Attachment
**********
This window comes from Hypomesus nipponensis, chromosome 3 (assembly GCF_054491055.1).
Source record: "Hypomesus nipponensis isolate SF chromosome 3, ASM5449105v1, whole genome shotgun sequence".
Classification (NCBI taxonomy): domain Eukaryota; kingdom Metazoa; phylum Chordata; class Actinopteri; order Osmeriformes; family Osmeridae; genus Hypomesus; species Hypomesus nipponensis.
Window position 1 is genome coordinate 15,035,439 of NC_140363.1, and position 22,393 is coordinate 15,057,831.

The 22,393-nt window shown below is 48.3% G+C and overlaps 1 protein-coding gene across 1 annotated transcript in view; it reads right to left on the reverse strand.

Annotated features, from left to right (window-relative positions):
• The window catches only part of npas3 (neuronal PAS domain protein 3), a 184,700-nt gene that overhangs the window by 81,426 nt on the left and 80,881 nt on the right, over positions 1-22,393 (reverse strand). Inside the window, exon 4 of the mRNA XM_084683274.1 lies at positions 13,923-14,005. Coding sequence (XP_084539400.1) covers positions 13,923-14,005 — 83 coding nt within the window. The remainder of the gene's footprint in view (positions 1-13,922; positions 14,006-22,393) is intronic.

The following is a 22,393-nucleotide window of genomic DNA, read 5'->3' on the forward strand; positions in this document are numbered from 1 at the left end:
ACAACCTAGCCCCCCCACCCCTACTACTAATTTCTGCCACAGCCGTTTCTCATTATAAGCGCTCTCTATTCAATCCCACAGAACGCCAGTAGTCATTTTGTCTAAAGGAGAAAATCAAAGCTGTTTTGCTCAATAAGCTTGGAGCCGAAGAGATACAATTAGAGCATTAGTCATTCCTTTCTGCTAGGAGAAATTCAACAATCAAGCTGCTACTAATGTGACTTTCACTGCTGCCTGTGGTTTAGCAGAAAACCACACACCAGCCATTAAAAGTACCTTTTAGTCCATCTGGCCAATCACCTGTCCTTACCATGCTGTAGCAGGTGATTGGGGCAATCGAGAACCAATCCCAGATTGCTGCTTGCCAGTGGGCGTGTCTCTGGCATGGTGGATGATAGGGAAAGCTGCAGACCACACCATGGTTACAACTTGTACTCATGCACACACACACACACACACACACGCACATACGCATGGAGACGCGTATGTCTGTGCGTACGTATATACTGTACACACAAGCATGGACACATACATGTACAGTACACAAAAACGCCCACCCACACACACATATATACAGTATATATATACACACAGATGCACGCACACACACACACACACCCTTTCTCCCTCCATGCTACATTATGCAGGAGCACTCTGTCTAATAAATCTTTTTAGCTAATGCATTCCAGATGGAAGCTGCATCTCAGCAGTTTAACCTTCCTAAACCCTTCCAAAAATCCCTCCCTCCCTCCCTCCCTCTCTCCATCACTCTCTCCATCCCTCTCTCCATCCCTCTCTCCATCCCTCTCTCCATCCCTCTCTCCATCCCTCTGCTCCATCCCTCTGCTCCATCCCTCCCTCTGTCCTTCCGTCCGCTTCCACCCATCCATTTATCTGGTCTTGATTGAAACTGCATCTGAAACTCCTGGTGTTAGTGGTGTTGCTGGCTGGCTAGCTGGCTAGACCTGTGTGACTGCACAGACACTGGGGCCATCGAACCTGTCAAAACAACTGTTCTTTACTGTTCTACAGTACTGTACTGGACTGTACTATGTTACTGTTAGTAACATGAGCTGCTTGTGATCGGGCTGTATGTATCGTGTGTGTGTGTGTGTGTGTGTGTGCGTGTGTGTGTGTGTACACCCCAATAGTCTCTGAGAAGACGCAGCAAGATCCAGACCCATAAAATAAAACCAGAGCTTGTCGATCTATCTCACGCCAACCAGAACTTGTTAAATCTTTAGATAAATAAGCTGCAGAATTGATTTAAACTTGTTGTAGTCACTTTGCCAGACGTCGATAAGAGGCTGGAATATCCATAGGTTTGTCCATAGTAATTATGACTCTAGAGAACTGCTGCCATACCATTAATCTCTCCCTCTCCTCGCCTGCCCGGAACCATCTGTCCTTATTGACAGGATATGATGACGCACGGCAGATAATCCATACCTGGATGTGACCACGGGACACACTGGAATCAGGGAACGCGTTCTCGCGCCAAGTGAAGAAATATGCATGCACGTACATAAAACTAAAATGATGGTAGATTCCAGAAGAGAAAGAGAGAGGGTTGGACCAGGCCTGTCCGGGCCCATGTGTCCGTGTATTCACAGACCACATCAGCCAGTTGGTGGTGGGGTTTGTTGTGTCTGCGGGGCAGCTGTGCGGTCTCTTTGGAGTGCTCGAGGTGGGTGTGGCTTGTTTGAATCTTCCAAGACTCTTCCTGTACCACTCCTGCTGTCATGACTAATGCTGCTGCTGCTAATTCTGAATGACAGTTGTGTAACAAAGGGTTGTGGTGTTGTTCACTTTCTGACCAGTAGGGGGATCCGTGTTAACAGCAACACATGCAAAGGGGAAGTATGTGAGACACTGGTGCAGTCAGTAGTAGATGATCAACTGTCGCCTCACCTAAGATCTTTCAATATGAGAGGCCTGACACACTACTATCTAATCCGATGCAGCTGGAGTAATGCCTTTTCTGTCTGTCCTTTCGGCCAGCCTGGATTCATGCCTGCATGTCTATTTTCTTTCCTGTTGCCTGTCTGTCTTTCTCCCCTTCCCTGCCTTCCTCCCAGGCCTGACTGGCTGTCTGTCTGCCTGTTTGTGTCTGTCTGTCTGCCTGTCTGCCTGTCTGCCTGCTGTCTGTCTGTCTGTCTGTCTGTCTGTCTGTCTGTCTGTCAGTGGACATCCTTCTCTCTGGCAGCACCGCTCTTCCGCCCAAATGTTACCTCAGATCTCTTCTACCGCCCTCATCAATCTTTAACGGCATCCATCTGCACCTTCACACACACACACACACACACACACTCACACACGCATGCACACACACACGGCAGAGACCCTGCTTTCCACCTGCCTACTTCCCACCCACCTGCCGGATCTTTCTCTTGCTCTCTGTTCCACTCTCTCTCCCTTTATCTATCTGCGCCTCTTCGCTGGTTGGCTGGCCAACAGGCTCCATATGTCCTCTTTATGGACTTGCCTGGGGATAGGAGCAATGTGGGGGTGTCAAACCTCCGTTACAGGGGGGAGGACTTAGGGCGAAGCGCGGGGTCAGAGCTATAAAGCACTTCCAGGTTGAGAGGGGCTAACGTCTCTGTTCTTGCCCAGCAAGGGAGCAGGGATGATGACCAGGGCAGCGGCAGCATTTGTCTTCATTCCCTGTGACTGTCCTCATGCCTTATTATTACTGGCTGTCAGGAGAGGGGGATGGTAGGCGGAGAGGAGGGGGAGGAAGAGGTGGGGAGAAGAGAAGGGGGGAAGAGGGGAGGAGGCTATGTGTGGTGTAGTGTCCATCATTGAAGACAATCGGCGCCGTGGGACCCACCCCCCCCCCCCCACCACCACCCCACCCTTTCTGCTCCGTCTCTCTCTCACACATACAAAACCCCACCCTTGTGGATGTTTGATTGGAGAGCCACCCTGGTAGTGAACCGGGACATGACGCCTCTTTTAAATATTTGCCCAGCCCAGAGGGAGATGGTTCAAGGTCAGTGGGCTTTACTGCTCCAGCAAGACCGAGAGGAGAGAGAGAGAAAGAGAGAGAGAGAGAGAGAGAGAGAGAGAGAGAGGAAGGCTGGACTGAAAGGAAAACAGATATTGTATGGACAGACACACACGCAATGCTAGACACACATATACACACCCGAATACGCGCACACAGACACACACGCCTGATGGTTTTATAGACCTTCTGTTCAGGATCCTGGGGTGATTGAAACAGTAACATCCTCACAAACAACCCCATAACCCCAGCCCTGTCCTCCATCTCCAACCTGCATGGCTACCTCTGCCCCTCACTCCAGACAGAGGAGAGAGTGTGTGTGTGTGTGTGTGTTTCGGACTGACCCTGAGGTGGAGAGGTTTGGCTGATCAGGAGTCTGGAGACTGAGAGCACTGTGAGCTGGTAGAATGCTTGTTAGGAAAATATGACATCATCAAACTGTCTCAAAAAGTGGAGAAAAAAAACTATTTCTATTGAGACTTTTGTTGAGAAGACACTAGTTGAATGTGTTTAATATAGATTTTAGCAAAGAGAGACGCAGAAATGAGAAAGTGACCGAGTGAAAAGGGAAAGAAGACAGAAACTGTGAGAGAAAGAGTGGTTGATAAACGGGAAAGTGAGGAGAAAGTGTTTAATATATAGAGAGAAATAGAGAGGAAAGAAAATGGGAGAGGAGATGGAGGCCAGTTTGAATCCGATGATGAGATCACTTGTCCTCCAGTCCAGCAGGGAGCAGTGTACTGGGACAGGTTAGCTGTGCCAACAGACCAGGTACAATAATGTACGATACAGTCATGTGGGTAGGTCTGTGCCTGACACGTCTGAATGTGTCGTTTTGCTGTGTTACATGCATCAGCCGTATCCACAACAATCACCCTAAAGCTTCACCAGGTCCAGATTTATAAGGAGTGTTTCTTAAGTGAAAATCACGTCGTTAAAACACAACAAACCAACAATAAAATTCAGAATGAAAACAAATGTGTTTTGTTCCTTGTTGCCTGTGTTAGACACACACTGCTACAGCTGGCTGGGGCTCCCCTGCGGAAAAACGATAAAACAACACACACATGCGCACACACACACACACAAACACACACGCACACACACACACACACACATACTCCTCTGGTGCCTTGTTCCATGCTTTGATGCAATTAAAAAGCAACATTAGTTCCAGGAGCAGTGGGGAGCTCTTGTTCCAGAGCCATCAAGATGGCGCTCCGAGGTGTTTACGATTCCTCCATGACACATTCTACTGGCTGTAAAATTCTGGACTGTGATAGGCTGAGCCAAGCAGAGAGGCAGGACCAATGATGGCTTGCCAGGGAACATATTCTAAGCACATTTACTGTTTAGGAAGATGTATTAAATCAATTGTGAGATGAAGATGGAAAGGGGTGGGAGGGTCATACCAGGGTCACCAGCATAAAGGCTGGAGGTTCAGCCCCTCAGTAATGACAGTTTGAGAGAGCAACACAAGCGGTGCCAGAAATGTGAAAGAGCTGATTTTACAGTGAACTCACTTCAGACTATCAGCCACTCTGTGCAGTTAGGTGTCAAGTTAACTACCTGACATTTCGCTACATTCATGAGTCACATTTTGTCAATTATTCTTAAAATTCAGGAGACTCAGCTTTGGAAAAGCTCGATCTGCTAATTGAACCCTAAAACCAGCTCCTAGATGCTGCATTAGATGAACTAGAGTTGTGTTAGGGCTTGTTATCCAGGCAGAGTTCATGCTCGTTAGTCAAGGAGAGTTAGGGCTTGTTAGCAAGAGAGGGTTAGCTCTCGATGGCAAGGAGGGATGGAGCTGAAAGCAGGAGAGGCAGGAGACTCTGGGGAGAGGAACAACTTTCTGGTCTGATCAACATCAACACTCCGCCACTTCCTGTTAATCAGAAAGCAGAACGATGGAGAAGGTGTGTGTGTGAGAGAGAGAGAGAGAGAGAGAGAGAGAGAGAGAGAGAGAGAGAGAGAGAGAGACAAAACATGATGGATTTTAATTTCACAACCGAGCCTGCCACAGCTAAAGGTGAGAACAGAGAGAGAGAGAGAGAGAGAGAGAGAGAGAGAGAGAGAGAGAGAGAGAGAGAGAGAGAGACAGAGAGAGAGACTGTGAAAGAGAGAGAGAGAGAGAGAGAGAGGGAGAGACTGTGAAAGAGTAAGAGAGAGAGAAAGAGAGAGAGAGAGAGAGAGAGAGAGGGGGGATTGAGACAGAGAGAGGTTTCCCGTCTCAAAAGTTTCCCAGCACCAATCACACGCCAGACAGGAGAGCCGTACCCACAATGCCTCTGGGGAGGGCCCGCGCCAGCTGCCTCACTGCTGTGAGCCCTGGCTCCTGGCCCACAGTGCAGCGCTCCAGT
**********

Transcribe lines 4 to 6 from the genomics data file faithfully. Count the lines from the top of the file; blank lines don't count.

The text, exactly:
Window position 1 is genome coordinate 15,035,439 of NC_140363.1, and position 22,393 is coordinate 15,057,831.

The 22,393-nt window shown below is 48.3% G+C and overlaps 1 protein-coding gene across 1 annotated transcript in view; it reads right to left on the reverse strand.

Annotated features, from left to right (window-relative positions):